Most of the technology to deliver low carbon heating is known, it now has to be demonstrated and proven at scale
People are diverse, they want different things from their heating so a one-size fits all approach will not work
More “real consumer” data is needed by testing different types of low carbon technology
Decarbonising domestic heat is one of the more cost effective ways of reducing emissions in the UK, but an integrated systems approach is needed, according to the ETI who today have released over 70 new documents and project reports from its Smart Systems and Heat technology programme.
Its analysis of the UK’s energy system shows that although decarbonising heating is a very complex systems challenge, it should be done, as it is cheaper than tackling emissions reductions in many other sectors.
However, a one-size fits all approach will not work and consumers have to be at the heart of any solutions as people are different and have different needs so a variety of solutions need to be prepared and demonstrated.
The ETI also believes systems planning has to show how low carbon heat provision is driven by local environments, infrastructure driven and how it delivers consumer value.
As a result, more “real consumer” data is needed by testing different types of low carbon technology in homes, to help understand what motivates consumers, what improves the heat experience for them and how installations can be simplified to ensure they are more convenient and barriers to adoption are removed.
More local area energy planning should also take place as planning at a local level can play a vital role in identifying, building consensus and developing coherent low carbon transition plans to build business confidence to invest in this capability, including the necessary networks of pipes and wires.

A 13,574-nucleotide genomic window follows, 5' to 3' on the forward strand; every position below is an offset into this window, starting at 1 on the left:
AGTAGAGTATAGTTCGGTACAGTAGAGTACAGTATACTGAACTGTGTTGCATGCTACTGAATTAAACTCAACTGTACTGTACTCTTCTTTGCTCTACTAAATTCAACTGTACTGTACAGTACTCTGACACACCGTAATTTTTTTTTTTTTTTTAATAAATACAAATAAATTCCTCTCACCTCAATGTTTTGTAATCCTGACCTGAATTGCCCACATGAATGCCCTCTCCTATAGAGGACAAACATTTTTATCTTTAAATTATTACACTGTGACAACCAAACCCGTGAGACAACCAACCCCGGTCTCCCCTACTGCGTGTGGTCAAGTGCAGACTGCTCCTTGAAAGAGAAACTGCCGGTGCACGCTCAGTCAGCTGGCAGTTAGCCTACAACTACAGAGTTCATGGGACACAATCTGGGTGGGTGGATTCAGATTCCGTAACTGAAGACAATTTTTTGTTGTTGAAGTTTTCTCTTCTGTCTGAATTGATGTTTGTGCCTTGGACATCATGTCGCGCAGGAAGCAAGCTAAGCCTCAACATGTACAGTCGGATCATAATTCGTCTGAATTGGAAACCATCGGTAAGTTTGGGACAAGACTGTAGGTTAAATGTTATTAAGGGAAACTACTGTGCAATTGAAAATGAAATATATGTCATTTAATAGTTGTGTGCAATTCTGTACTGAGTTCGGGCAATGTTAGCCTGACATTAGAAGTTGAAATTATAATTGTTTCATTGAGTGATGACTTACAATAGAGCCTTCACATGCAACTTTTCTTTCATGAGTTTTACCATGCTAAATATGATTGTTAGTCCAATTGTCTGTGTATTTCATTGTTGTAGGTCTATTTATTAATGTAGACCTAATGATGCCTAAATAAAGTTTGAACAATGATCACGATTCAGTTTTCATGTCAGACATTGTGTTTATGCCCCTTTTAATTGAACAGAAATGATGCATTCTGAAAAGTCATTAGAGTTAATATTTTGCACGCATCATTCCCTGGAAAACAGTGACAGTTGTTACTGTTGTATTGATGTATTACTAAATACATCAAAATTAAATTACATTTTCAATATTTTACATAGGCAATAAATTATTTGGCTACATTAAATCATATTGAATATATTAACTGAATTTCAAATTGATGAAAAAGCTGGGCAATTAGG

ETI’s research shows there are pathways for decarbonising domestic space and water heating – local area schemes using heat networks and individual home systems using electric heat and potentially hydrogen in the future.
Decarbonising domestic heat is very complex from a systems integration challenge, but it remains one of the more cost effective ways to tackle emissions in the UK, especially when compared to the cost of making deeper cuts in other sectors such as aviation and industry.
The future of heating in the UK will be different, but at the moment no one fully understands quite how different. The challenge is one of replacing natural gas based heating in its present form. But consumers are not presently engaged to change their heating systems to combat emission reductions.
The next decade is critical in preparing for any low carbon heating transition as rapid implementation is required from 2025 to build supply chain capability and capacity.
Most of the technology to deliver low carbon heating is known, it is simply underdeveloped in practice so it needs to be proven and proven at scale with large scale demonstrations and consumer engagement.
The same solution will not suit everyone and to deliver low carbon heat effectively we need to fully understand what people want from heat.
It is probably time to start seeing heat as a service people want to pay for – so setting a unit price for energy consumption is the wrong place to start from.
Enhanced heating control and information will help people value and control what they spend and the future could see people buy low carbon heating packages like they buy mobile phone packages today
During 2017 the ETI will be releasing technical data and reports from projects delivered across its technology programmes over the last 10 years.
It has just released over 70 documents on its website from its Smart Systems and Heat Programme now delivered by the Energy Systems Catapult which can be found here.